During the regular season, a loss means going back to the war room to reconfigure the battle plan. Frustration is channeled into problem solving; there is a chance to rebound. 
But this Sunday marked the end of it all. The Patriots will have to simmer in their heartbreak and then let it go. There is no next fight. 
Wilfork has been around long enough to know. 
"Taking a loss like this kind of makes you question how long you want to play. But it's just the moment; Ill get over it," Wilfork said. "It's tough, but Ill get over it after the Super Bowl and go through my little spells. My wife will get pissed off at me and throw things at me and Ill get over it and Ill be back to playing and wanting to play, cant wait for the season to start. 
"I love football. I love my teammates. I love the organization, the coaches. I think we have what it takes to be a championship team. When I dont feel that way anymore, Ill call it quits. But I feel good about this team, so Im looking forward to next year and getting this thing rolling again and starting from ground zero and moving forward and trying to get it done the right way."

Knicks' Noah suspended 20 games by NBA for drug policy violation

Knicks' Noah suspended 20 games by NBA for drug policy violation

NEW YORK - Joakim Noah of the New York Knicks has been suspended 20 games without pay for violating the league’s anti-drug policy.

The NBA announced the suspension Saturday, saying Noah tested positive for Selective Androgen Receptor Modulator LGD-4033 – something that can be found in over-the-counter supplements.

Adrian Wojnarowski of Yahoo Sports first reported the suspension.

Noah has not played since Feb. 4 and was likely to miss the Knicks’ final 10 games this season because of a knee injury. The NBA said Noah’s suspension will begin with the ”first NBA regular season or playoff game for which he is eligible and physically able to play.”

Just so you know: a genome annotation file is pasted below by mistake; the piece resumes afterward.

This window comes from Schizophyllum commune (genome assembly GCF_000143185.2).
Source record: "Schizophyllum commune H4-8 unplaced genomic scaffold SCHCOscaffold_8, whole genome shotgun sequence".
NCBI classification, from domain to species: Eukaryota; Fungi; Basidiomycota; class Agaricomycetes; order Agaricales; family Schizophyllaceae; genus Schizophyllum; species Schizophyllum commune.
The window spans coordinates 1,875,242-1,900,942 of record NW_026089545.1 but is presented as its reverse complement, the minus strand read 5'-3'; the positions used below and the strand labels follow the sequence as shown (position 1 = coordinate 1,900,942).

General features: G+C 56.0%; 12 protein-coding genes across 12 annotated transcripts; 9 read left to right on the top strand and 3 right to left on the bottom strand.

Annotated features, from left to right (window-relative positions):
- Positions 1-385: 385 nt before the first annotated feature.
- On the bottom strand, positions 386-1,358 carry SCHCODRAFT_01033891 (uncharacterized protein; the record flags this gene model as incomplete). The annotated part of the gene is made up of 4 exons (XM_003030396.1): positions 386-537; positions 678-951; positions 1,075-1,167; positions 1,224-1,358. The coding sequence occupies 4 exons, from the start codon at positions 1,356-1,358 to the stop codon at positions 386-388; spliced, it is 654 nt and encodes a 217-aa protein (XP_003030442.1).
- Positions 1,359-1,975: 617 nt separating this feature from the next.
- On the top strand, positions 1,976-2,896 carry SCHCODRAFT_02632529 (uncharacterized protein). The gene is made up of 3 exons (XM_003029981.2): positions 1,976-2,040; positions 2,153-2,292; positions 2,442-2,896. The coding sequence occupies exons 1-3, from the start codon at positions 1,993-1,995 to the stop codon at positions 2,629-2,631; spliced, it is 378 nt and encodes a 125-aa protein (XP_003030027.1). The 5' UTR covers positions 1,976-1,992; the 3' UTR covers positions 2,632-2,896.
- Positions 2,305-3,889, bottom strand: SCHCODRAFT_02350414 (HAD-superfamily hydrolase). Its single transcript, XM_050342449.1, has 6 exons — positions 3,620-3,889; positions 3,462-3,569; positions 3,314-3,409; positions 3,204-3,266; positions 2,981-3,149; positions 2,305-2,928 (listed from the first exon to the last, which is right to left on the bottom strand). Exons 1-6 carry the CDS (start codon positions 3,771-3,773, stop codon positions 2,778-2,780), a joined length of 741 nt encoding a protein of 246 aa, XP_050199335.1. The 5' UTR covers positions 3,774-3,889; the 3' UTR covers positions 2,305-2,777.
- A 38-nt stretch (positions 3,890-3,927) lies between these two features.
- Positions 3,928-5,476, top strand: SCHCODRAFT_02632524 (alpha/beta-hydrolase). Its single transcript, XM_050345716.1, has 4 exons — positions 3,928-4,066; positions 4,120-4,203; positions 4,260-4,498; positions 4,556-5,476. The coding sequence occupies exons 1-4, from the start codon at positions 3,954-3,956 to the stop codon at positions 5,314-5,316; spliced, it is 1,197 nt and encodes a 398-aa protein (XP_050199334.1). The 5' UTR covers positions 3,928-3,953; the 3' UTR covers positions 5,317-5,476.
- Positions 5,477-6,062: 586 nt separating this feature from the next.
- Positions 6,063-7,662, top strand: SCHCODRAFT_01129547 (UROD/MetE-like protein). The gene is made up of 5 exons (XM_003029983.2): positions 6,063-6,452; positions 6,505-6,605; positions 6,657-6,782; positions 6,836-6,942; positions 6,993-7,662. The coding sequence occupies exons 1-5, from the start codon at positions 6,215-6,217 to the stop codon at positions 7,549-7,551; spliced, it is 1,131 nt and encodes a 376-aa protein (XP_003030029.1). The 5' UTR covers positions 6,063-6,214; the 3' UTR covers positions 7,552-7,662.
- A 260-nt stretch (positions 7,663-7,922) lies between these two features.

Noah is in the first year of a four-year, $72 million contract. He and the Knicks (27-45) have been a disappointment this season. He averaged 5.0 points and 8.7 rebounds in 46 games this season, and has been limited to 75 games over the past two seasons.

Haggerty: Legacies on the line at edge of another Bruins collapse

Haggerty: Legacies on the line at edge of another Bruins collapse

BRIGHTON, Mass – Let’s start with the straight fact that it’s asinine, apologist drivel to let the Bruins off the hook, and perpetuate an off-the-mark myth there isn’t enough talent on the B's roster to be a playoff hockey team.

They are middle-of-the-road in the talent department to be sure, and the roster depth clearly isn’t what it was in their elite years, as the Bruins balance an aging core group with an influx of youthful talent from the next generation. But this is also a proud, talented group with one of the best all-around centers in the NHL in Patrice Bergeron, a former Norris Trophy winner and future Hall of Fame defenseman in Zdeno Chara, a legitimate Hart Trophy candidate and in-his-prime All-Star left winger in Brad Marchand, an emerging 20-year-old offensive superstar in David Pastrnak and a former Vezina Trophy winning goaltender still in his prime in Tuukka Rask.